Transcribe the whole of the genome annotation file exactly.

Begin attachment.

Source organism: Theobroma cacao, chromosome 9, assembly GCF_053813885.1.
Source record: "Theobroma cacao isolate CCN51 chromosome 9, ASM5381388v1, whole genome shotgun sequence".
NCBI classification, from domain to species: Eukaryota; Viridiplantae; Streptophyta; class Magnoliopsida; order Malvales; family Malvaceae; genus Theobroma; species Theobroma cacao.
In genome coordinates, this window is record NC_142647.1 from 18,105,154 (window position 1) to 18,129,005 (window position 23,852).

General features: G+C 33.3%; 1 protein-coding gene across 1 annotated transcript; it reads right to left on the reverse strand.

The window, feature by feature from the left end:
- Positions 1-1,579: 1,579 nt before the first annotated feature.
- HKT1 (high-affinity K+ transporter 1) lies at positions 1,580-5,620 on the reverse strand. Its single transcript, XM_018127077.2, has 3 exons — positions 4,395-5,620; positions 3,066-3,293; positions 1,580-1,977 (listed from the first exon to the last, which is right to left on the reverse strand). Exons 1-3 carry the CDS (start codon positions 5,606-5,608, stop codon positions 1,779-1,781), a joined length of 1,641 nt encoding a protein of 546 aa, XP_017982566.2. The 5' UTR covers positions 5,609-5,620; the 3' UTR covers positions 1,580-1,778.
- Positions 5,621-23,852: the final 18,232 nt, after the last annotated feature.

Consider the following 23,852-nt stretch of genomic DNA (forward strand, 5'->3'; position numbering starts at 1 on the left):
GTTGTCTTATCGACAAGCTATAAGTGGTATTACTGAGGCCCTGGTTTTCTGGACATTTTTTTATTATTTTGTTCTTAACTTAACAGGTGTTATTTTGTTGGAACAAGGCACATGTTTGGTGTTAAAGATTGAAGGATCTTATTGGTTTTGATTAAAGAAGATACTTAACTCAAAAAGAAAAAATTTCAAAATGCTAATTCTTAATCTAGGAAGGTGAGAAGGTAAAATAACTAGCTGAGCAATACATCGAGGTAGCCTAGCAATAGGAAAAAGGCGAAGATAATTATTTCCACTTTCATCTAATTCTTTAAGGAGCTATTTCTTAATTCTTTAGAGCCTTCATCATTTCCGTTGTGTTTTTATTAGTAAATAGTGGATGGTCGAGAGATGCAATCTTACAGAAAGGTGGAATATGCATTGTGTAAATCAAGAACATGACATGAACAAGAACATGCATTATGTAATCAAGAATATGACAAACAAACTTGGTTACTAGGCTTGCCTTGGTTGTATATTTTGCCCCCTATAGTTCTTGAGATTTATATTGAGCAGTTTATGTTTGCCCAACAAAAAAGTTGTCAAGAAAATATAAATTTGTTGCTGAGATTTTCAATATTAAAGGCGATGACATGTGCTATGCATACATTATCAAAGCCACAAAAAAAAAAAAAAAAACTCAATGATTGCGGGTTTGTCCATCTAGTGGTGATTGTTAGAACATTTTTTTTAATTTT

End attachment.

Source organism: Theobroma cacao, chromosome 9, assembly GCF_053813885.1.
Source record: "Theobroma cacao isolate CCN51 chromosome 9, ASM5381388v1, whole genome shotgun sequence".
NCBI classification, from domain to species: Eukaryota; Viridiplantae; Streptophyta; class Magnoliopsida; order Malvales; family Malvaceae; genus Theobroma; species Theobroma cacao.
In genome coordinates, this window is record NC_142647.1 from 18,105,154 (window position 1) to 18,129,005 (window position 23,852).

General features: G+C 33.3%; 1 protein-coding gene across 1 annotated transcript; it reads right to left on the reverse strand.

The window, feature by feature from the left end:
- Positions 1-1,579: 1,579 nt before the first annotated feature.
- HKT1 (high-affinity K+ transporter 1) lies at positions 1,580-5,620 on the reverse strand. Its single transcript, XM_018127077.2, has 3 exons — positions 4,395-5,620; positions 3,066-3,293; positions 1,580-1,977 (listed from the first exon to the last, which is right to left on the reverse strand). Exons 1-3 carry the CDS (start codon positions 5,606-5,608, stop codon positions 1,779-1,781), a joined length of 1,641 nt encoding a protein of 546 aa, XP_017982566.2. The 5' UTR covers positions 5,609-5,620; the 3' UTR covers positions 1,580-1,778.
- Positions 5,621-23,852: the final 18,232 nt, after the last annotated feature.

Consider the following 23,852-nt stretch of genomic DNA (forward strand, 5'->3'; position numbering starts at 1 on the left):
GTTGTCTTATCGACAAGCTATAAGTGGTATTACTGAGGCCCTGGTTTTCTGGACATTTTTTTATTATTTTGTTCTTAACTTAACAGGTGTTATTTTGTTGGAACAAGGCACATGTTTGGTGTTAAAGATTGAAGGATCTTATTGGTTTTGATTAAAGAAGATACTTAACTCAAAAAGAAAAAATTTCAAAATGCTAATTCTTAATCTAGGAAGGTGAGAAGGTAAAATAACTAGCTGAGCAATACATCGAGGTAGCCTAGCAATAGGAAAAAGGCGAAGATAATTATTTCCACTTTCATCTAATTCTTTAAGGAGCTATTTCTTAATTCTTTAGAGCCTTCATCATTTCCGTTGTGTTTTTATTAGTAAATAGTGGATGGTCGAGAGATGCAATCTTACAGAAAGGTGGAATATGCATTGTGTAAATCAAGAACATGACATGAACAAGAACATGCATTATGTAATCAAGAATATGACAAACAAACTTGGTTACTAGGCTTGCCTTGGTTGTATATTTTGCCCCCTATAGTTCTTGAGATTTATATTGAGCAGTTTATGTTTGCCCAACAAAAAAGTTGTCAAGAAAATATAAATTTGTTGCTGAGATTTTCAATATTAAAGGCGATGACATGTGCTATGCATACATTATCAAAGCCACAAAAAAAAAAAAAAAAACTCAATGATTGCGGGTTTGTCCATCTAGTGGTGATTGTTAGAACATTTTTTTTAATTTT